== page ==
Also, the talk I gave at SWIB2015 is now viewable on youtube: Mistakes Have Been Made. That is a much shorter (30 minutes) and less subdued explanation of what I see as the problems with FRBR. If that grabs you, some chapters of the book will give you more detail, and the bibliography should keep anyone busy for a good long time.
Let me be clear that I am not criticizing FRBR as a conceptual model of the bibliographic universe. If this view helps catalogers clarify their approach to cataloging problems, then I'm all for it. If it helps delineate areas that the cataloging rules must cover, then I'm all for it. What I object to is that implication that this mental model = a data format. Oddly, both the original FRBR document and the recent IFLA model bringing all of the FR's together, are very ambiguous on this. I've been told, in no uncertain terms, by one of the authors of the latter document that it is not data model, it's a conceptual model. Yet the document itself says:
The intention is to produce a model definition document that presents the model concisely and clearly, principally with formatted tables and diagrams, so that the definitions can be readily transferred to the IFLA FRBR namespace for use with linked open data applications.And we have the statement by Barbara Tillett (one of the developers of FRBR) that FRBR is a conceptual model only:
"FRBR is not a data model. FRBR is not a metadata scheme. FRBR is not a system design structure. It is a conceptual model of the bibliographic universe." Barbara Tillett. FRBR and Cataloging for theFuture. 2005This feels like a variation on the old Saturday Night Live routine: "It's a floor wax. No! It's a dessert topping!" The joke being that it cannot be both. And that's how I feel about FRBR -- it's either a conceptual model, or a data model. And if it's a data model, it's an entity-relation model suitable for, say, relational databases. Or, as David C. Hay says in his 2006 book "Data Model Patterns: A Metadata Map":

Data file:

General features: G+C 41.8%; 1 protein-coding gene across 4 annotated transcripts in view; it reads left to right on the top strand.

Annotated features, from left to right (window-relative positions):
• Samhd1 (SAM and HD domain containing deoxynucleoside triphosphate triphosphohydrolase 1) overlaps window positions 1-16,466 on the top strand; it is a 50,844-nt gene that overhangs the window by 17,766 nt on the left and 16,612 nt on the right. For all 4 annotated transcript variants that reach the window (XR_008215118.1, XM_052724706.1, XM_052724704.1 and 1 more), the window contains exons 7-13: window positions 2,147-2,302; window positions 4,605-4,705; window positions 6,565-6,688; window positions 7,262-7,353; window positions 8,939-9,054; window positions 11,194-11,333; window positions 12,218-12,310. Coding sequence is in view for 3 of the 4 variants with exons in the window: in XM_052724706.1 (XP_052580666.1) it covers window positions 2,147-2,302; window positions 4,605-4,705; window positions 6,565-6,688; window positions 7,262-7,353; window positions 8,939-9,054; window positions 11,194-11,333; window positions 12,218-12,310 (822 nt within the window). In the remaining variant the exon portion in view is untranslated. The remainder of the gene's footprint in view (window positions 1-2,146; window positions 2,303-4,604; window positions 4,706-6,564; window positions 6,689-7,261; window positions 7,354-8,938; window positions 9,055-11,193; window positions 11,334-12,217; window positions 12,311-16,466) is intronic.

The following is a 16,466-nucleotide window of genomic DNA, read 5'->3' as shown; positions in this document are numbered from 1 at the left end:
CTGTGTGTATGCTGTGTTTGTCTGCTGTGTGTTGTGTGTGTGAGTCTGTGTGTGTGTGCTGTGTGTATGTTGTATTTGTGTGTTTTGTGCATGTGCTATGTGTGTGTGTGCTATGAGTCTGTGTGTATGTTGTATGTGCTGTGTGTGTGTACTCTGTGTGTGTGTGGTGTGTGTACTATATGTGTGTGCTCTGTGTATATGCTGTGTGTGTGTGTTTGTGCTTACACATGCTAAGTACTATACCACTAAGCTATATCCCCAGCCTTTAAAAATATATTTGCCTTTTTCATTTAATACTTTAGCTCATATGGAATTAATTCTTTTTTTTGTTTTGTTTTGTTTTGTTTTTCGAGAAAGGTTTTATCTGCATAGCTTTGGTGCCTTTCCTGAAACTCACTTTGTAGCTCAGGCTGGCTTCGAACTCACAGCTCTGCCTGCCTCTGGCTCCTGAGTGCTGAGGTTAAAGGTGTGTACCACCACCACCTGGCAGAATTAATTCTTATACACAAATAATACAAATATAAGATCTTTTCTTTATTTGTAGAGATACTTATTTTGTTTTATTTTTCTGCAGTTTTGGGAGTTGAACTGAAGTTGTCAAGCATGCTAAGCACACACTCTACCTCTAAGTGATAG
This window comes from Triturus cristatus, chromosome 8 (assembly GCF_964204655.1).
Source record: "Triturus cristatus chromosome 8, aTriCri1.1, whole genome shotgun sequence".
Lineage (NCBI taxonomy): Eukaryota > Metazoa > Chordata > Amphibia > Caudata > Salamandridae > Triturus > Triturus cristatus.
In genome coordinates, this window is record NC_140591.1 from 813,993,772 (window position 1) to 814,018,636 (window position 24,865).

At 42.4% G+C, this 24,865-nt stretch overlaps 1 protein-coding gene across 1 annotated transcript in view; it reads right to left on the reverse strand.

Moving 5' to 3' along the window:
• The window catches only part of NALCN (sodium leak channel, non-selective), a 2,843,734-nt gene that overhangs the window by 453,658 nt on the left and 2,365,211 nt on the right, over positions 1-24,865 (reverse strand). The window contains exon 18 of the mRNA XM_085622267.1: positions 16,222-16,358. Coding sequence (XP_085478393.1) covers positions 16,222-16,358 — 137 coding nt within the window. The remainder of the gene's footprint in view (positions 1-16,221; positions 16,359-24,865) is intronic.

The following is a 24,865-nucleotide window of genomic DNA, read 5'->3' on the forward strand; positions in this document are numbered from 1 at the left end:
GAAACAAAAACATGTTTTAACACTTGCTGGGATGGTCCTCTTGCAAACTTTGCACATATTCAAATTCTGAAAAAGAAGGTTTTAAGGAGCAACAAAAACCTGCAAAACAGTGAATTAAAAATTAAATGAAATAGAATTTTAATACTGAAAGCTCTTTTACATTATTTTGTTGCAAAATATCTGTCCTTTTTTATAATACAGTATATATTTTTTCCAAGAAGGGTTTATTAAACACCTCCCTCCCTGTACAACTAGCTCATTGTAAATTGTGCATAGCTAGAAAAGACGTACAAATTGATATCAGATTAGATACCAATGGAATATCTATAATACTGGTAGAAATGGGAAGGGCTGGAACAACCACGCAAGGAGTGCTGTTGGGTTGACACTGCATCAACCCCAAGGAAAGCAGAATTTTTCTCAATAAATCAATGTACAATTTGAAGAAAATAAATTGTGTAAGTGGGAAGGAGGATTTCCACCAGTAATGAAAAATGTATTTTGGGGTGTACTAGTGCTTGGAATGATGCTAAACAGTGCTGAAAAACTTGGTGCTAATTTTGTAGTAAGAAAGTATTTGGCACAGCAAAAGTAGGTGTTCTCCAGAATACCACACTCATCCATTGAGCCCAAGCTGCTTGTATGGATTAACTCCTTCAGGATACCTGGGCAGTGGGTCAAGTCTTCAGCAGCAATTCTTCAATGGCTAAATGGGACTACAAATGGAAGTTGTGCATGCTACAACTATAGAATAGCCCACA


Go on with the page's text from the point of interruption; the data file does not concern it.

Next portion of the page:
Suppose you are one of those old-fashioned people who still models with entity classes and relationships.It's not that entities and relations are useless, it's just that this particular style of data modeling, and the technology that it feeds into, has been superseded at least twice since the FRBR task group was formed: by object-oriented design, and by semantic web design. If FRBR is a conceptual model, this doesn't matter. If it's a data model -- if it is intended to be made actionable in some 21st century technology -- then a whole new analysis is going to be needed. Step one, though, is getting clear which it is: floor wax, or dessert topping.